I was on my way out to pick up some antkiller. The bloke who was cutting the lawn at the house at the top of our drive had an English accent, we got talking. He was not the owner, but a professional lawncutter. It so happens that our lawnmower is still in MAFF quarantine for cleaning. So I asked him if he would come and cut our grass - it is currently such a wilderness that the boys can't play outside.
When I came back a couple of hours later, he had already been down to check out the garden. There he'd spotted a couple of hazards, that neither Mr C nor I had noticed: there were some bushes growing that would give my boys hives and rashes, if they were to brush up against them. He arranged with the handyman who is fitting a fence that the bushes would be cut down immediately - it was done before I returned. I was hugely grateful, and once again aware of how little I, we, know about our surroundings. The foreignness of it all hit me again. I know nothing about the foliage, nothing about the risks of the flora around us. If the boys had swelled up in sudden hives, would we have even known what had caused it?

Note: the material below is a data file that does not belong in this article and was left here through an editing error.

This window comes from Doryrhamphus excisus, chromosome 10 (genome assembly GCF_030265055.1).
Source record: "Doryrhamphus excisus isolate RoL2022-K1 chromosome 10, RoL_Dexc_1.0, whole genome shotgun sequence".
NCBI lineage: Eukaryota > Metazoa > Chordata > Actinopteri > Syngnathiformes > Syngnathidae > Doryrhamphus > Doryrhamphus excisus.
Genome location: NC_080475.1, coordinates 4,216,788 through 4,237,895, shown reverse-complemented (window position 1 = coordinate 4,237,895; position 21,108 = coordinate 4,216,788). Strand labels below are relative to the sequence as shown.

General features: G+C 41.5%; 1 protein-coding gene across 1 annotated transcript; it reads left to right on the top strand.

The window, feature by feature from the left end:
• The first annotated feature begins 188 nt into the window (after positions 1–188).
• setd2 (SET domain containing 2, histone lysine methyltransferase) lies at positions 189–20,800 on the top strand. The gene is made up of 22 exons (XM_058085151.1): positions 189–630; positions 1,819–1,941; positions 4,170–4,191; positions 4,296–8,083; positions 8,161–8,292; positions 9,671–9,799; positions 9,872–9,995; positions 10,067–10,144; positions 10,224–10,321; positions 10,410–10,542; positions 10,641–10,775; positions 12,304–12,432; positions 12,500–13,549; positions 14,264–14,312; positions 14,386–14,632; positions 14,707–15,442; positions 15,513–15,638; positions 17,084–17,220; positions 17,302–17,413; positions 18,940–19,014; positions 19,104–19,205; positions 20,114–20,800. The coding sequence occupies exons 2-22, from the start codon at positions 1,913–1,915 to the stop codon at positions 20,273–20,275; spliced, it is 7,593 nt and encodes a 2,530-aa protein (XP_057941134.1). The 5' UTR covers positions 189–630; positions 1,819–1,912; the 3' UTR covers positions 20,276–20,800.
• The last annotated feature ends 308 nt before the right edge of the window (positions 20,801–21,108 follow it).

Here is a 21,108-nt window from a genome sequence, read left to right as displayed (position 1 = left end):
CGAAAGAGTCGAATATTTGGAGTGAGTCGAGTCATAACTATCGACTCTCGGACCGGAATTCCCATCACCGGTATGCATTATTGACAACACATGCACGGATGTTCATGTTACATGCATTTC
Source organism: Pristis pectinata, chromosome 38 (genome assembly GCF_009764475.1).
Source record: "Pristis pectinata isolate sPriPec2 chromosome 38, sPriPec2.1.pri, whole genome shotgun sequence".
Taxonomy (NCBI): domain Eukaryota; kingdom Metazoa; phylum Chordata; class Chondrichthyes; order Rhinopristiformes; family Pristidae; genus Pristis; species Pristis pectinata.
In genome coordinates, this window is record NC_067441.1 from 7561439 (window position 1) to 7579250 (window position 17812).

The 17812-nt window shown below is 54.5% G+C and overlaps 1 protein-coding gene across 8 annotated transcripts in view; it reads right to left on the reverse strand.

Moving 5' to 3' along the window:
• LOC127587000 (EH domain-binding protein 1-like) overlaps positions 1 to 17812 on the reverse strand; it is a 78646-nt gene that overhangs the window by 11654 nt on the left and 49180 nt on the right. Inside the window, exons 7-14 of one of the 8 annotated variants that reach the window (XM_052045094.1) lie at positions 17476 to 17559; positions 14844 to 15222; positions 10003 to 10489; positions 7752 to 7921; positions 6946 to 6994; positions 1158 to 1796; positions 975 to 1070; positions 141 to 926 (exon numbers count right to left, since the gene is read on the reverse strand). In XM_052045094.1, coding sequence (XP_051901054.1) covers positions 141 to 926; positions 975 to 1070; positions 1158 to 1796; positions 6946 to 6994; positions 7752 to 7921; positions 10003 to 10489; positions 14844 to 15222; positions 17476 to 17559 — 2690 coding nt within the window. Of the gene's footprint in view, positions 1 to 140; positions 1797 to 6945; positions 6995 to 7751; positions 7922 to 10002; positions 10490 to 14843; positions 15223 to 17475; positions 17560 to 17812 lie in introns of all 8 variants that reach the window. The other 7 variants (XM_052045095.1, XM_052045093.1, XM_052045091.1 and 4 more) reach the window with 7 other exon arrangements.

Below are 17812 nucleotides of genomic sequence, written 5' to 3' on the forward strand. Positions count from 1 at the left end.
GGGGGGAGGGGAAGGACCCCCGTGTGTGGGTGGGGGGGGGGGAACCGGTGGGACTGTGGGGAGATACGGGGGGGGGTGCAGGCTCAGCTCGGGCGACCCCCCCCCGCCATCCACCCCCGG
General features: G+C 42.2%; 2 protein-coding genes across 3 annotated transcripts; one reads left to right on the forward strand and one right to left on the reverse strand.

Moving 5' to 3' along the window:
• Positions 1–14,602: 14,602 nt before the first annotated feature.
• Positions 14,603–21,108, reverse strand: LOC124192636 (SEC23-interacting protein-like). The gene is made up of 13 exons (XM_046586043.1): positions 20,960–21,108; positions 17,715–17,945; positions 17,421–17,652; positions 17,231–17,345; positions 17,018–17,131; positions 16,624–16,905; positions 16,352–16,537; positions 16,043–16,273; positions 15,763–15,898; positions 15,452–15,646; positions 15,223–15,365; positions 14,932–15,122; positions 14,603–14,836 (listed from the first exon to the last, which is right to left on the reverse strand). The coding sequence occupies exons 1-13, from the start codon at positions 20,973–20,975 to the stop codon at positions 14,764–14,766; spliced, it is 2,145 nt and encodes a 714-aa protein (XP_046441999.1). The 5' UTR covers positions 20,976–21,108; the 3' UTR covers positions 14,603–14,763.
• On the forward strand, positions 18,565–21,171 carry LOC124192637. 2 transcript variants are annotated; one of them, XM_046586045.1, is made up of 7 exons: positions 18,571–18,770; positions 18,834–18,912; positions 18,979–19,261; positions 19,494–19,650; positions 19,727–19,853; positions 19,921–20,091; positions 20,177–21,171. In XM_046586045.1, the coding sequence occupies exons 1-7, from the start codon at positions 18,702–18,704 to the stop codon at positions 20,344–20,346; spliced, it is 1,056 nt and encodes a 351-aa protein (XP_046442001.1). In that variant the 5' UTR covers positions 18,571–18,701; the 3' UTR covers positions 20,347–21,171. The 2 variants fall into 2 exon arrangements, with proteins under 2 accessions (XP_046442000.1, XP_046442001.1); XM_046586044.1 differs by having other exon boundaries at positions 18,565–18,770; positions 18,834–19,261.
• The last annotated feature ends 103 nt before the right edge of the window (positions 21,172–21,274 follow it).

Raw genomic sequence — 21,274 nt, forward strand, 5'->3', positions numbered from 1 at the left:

We are so reliant on the kindness and insight of strangers right now, to protect us and our sons. I look at the whiteboard: there are now five meetings in the next few days. The headteacher. The local rep of a children's organisation offering childcare who may be able to arrange some funded hours for my middle son. The autism support woman, who does behavioural strategies. The developmental therapist. And a preliminary meeting with our new GP, to work out where the boys need to be referred. I hope they are all as switched-on and diligent and determined to safeguard us as the guy who mows the lawns.